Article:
SJSinNYC

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  • in reply to: Vicarious Accomplishment of Women #1005104

    SJSinNYC
    Member

    I think spouses not having access to the family finances are a recipe for disaster. What happens if one spouse is ill or dies? Each spouse should always have access and know whats going with all the important information. That includes the woman knowing the financial picture and where all the documents are as well as the husband knowing all the important information about the kids.

    People talk about divorce as if its a bad thing. In the past, many women had to stay in abusive marriages and had no ability to leave. They had to deal with drugs, violence, cheating spouses etc. Baruch Hashem women have the ability to support themselves should they need to!

    in reply to: Vicarious Accomplishment of Women #1005038

    SJSinNYC
    Member

    If you are waiting for someone else to fulfill your spiritual coffers, you have missed many opportunities to do ratzon Hashem.

    in reply to: Vicarious Accomplishment of Women #1005037

    SJSinNYC
    Member

    Yiddishe Tam “By nature women are “motherly” My 3 year old runs to feed her baby doll it’s bottle while I’m feeding the baby. It’s a natural instinct.”

    My son did this at 2 years old as well. Only he attempted to nurse the baby. Kids mimic what they see – that has nothing to do with gender.

    in reply to: Shocking Study of Modern Orthodox OTD Rate #941646

    SJSinNYC
    Member

    Anyway, this will be my last post here. This thread reminds me exactly why I left a few years ago.

    in reply to: Shocking Study of Modern Orthodox OTD Rate #941645

    SJSinNYC
    Member

    DY, I know a number of Yeshivish people who were told by thier rabbonim that it is better not to attend a minyan w/o a black hat and daven at home, even if it means missing kaddish. This makes those of us who view a black hat as a fashion statement really scratch our head.

    Anyway, I thought we were talking about the halacha of different sects, not the practices. Do you know any MO Rabbonim who allow mixed swimming for non medicinal purposes? I don’t! Unless you think Yeshivish rabbonim agree that the “hot chani” look falls within the bounds of Yeshivish halacha?

    in reply to: Shocking Study of Modern Orthodox OTD Rate #941643

    SJSinNYC
    Member

    HaKatan, I have never reviewed those speeches so I will do so at a later date.

    As to “only MO redefines Halacha to fit modernity, and those MO standards are not “within halacha” as you claim, MO delusions to the contrary not withstanding” – this is where we part ways.

    MO rabbonim often give a different psak than Charedi rabbonim, but are still within the halachic framework. Its that attitude that makes many people (and not only MO or JPF people), find the Charedi attitude towards others abhorrant. And incorrect.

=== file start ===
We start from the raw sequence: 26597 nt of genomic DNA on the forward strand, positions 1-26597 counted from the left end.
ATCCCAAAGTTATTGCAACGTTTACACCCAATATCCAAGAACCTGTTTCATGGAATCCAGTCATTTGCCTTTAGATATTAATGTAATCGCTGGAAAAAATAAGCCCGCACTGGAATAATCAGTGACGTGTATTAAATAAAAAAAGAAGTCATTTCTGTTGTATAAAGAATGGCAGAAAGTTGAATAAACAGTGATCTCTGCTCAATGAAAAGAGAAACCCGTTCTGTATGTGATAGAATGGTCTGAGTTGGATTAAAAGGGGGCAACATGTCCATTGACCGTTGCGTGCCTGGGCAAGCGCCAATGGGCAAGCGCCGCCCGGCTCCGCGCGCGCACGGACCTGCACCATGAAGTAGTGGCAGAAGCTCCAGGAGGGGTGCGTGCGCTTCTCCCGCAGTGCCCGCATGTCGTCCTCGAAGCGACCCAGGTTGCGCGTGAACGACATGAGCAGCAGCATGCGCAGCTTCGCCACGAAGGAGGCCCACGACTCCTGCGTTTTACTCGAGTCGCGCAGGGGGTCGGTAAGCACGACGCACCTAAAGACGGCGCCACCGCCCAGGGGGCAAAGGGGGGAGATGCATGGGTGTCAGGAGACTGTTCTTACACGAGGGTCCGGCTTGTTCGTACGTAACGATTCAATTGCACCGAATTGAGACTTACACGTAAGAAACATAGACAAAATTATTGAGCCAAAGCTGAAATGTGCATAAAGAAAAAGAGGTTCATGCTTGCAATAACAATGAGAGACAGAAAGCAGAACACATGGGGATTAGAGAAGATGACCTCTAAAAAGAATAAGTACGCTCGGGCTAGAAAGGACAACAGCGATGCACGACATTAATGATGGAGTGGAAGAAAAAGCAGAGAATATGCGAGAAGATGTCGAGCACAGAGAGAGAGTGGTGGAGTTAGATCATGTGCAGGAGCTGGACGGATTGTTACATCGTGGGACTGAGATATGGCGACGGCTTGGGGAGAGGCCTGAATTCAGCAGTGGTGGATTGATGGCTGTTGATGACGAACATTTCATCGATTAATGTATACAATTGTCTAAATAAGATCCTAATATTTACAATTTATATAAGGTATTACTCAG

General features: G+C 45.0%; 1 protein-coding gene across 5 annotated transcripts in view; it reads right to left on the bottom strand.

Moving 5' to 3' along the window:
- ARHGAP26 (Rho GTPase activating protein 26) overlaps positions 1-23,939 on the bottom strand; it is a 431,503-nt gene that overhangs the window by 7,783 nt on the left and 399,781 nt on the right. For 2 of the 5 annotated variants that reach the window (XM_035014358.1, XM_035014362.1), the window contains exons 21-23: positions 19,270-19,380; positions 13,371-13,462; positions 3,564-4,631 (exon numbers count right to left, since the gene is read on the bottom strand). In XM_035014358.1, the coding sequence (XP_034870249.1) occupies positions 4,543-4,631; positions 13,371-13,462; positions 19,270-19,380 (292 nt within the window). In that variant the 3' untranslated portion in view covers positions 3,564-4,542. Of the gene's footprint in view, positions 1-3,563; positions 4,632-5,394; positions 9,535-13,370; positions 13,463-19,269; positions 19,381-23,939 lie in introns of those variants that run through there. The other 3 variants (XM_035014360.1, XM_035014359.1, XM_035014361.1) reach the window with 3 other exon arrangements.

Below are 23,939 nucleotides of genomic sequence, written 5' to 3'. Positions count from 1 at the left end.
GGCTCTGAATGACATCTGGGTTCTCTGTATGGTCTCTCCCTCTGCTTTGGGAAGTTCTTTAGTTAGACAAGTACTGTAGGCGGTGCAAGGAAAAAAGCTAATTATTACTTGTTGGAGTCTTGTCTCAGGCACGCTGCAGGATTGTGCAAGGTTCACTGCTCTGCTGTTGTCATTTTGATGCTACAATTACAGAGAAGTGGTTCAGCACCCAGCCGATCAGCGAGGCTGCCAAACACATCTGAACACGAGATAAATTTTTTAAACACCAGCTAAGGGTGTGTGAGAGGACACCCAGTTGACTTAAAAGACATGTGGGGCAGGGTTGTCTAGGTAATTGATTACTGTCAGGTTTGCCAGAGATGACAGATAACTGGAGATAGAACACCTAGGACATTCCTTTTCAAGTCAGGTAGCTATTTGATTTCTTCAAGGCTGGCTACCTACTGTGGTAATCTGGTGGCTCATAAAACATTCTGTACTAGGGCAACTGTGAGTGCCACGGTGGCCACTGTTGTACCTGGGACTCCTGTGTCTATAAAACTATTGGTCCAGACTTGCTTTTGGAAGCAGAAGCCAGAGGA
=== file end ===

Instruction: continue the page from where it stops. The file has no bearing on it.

But what do I know, I don’t view a black hat as a halachic requirement :-/

    I think Feif Un had the right idea.

    in reply to: Shocking Study of Modern Orthodox OTD Rate #941640

    SJSinNYC
    Member

    Hakatan,

    I would need to see an actual source. I don’t consider a random quoted source in a some mishpacha article a source (especially because they aren’t exactly a quality peer reviewed paper).

    However, he is not the only MO theologian/Rabbi, so I’m not sure the point stands.

    As to why be MO if you can break halacha without being thrown out of your community? Well, that’s a pretty ridiculous statement. I know plenty of groups of Yeshivish women who gather weekly purely to speak lashon hara. My yeshivish cousin landed in jail for financial fraud and he was surrounded by many yeshivish people in prison. And Yeshivish society has plenty of trouble with women flaunting their version of halachic tznius.

    MO has different standards within halacha. So no, I don’t think wearing a skirt 4″ past my knee or covering my collar bone or wearing sleeves past my elbow is necessary to be following halacha. More is not always better. Charedi rabbonim clearly agree or they wouldn’t have banned burqas in Israel. The question is where to draw the halachic line and we each turn to our own Rabbonim.

    However, no one is going to throw you out of the community if you do something, especially if its a bein adam lamakom. Baruch hashem! No one is perfect. Everyone is a work in progress and there is no reason to throw the baby out with the bathwater.

    My coworkers still marvel at the fact that I’ve never eaten a ruben. Or worked on Saturday during an emergency. Or countless of other things that fall within halacha.

    But if you don’t need modernity, that’s fine. Good luck finding a doctor who practices talmudic anatomy!

    in reply to: Shocking Study of Modern Orthodox OTD Rate #941631

    SJSinNYC
    Member

    In each society there are groups who follow halacha and groups who don’t. Just look at how many tznius threads there are – apparently, the Yeshiva world has a tznius problem. So why go OTD if women can just hike up their skirts? (insert eye roll here)